Are Churches Businesses, or Something Worse? (part 2)

The very same people who don’t want churches to use classrooms in the public schools are the very same people who whine and complain about how bad life and society are.  Just recently I heard that one of our major malls in Nashville is closing, not because they don’t have business or product, but because gangs are so bothersome and cause so much fear in the constituency that no one will go and shop at the mall.

Who are gangs? Young people who have been left alone, many of whom are abandoned, not loved, cared for, nurtured, or given a sense of dignity or respect.  We cry for something to be done about it.  And when brave, courageous people who are our neighbors, friends, and co-workers who, by the way, pay taxes to build these buildings and maintain them, want to come together and start a church in order to love people, to train children, and to lift society, it seems somehow as some kind of illegal, immoral, or at least bothersome business that we want nothing to do with.  I could go on, but you get the point.

BoxingGlovesC10273046The second point is the most important thing, and that is the statement that, the district is helping establish start-up churches in direct competition with other churches.

Am I the only one who sees this statement as deeply flawed? Churches, number one, are not in competition with one another. Churches by the very definition are Christians.  Christians follow the same God, worship the same Savior, and have ultimately the same goal in mind: to be redemptive, to be reconciling, to love people, help people, to show compassion, and to share a message of hope in a very dark and hopeless world.

Just because it has the name Baptist, Presbyterian, Church of Christ, Christ Community, or no name at all, like ours – The Gathering – doesn’t mean we’re in competition with one another. You take the number of churches in Williamson County or Nashville, let’s just say the Nashville area, times the number of people.  If half those people wanted to go to church on Sunday morning, there wouldn’t be enough to house them.  So this whole idea that churches are in competition is deeply false.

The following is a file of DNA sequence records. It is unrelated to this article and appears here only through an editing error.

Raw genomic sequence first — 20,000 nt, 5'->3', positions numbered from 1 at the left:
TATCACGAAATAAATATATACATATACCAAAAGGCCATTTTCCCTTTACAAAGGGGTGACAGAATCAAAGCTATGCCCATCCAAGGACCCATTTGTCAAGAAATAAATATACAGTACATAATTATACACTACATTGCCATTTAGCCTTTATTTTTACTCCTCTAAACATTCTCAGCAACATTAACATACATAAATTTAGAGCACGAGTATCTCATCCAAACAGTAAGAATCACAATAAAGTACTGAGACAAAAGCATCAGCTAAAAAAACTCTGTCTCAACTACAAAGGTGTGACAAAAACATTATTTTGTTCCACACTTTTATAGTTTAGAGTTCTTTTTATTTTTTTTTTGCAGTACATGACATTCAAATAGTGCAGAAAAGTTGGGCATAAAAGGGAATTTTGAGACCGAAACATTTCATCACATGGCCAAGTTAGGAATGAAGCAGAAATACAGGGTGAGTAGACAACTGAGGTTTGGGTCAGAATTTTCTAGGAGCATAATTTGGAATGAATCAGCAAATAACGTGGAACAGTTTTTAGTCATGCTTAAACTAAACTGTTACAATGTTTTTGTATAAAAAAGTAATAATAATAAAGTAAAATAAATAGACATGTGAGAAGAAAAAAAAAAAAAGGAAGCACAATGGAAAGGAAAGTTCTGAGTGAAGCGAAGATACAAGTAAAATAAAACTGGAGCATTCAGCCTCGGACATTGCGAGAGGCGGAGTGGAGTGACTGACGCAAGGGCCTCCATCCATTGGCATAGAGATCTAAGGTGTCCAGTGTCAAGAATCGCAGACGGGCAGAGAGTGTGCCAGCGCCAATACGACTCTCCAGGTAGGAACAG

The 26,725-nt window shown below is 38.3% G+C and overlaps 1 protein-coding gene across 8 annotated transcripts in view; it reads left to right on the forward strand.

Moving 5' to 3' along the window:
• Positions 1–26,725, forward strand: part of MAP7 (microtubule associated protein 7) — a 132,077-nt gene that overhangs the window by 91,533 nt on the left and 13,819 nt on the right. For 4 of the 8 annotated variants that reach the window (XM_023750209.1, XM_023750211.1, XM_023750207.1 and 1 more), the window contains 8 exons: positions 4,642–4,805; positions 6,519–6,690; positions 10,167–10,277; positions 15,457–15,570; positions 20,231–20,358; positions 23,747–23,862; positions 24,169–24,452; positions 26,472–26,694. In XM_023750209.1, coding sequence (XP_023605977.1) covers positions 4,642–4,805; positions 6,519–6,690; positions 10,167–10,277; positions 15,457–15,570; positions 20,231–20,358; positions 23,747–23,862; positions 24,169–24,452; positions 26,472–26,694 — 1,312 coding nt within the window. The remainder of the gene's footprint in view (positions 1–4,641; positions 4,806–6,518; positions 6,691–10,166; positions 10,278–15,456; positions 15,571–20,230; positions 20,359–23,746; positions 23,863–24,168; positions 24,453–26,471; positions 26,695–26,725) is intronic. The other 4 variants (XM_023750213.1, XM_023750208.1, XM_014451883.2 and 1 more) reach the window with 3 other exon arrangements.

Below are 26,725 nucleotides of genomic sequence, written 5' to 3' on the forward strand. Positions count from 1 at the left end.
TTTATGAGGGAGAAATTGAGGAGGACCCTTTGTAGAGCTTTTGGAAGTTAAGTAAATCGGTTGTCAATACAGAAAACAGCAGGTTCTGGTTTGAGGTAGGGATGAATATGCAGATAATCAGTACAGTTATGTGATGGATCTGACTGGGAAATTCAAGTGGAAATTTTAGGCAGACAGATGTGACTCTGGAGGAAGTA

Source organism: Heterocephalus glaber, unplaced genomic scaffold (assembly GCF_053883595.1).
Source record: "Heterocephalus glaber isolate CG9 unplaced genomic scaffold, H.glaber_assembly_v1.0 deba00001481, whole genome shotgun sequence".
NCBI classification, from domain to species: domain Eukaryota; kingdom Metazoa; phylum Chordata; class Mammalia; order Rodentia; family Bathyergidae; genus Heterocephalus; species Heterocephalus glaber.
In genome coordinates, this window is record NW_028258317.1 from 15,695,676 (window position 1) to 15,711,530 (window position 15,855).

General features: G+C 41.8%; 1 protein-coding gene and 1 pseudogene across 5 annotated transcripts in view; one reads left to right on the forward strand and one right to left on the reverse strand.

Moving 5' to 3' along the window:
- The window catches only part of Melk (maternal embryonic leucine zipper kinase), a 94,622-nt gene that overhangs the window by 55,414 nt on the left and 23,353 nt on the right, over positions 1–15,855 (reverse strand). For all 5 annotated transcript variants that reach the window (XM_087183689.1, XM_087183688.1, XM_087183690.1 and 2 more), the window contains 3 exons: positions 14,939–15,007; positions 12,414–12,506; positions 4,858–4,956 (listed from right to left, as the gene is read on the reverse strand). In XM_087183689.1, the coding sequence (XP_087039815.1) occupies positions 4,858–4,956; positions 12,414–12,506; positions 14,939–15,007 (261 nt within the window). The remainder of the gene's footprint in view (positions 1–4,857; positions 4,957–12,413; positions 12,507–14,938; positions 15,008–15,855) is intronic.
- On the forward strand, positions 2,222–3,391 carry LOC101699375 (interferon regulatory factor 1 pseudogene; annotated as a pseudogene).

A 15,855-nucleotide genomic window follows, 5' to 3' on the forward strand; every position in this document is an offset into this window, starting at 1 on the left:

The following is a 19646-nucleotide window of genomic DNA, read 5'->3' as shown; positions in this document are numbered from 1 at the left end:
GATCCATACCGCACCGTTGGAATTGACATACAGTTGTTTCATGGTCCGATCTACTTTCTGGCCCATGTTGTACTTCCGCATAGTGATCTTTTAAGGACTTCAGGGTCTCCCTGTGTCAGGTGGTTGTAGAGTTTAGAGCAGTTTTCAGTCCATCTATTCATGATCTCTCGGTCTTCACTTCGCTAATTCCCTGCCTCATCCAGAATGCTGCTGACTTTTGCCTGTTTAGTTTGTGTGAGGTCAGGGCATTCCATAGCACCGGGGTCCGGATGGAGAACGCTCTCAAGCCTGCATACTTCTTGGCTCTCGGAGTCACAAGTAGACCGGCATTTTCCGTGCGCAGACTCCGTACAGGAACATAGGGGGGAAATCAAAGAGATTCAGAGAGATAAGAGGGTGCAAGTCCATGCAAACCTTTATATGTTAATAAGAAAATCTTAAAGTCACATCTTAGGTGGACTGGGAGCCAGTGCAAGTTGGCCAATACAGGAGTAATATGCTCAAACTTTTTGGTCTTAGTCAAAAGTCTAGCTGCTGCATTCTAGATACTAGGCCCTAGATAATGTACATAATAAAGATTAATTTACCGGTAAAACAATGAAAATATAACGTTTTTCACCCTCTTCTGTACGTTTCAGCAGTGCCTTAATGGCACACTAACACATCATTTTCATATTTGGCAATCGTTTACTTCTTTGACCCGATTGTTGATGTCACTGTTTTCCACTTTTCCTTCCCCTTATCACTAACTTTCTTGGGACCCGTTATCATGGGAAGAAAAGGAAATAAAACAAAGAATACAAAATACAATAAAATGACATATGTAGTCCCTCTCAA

As a pastor in Nashville for almost 19 years, and as a local pastor in Franklin area for a year and a half, I know most of the churches and pastors in this area.  I know them to be good, loving, God-fearing, Christ-honoring, people-loving people motivated by the right thing.  They work hard and sacrifice.  And instead of whining and complaining about whether or not they’re going to use our schools, we ought to be promoting them.

In a culture that’s disintegrating, in a society that’s finding fewer and fewer reasons to cooperate and live at peace, why would we want to limit the activity of the very organizations that have been charged by God to not only challenge us to be great citizens and good neighbors, but who lift us and sustain us spiritually?  Remember we are not just emotional beings.  We’re not just physical beings.  We’re profoundly spiritual.  A lifetime of being a pastor has convinced me of that, if nothing else.  And people are starving spiritually. Watch for part 3 of this post tomorrow.

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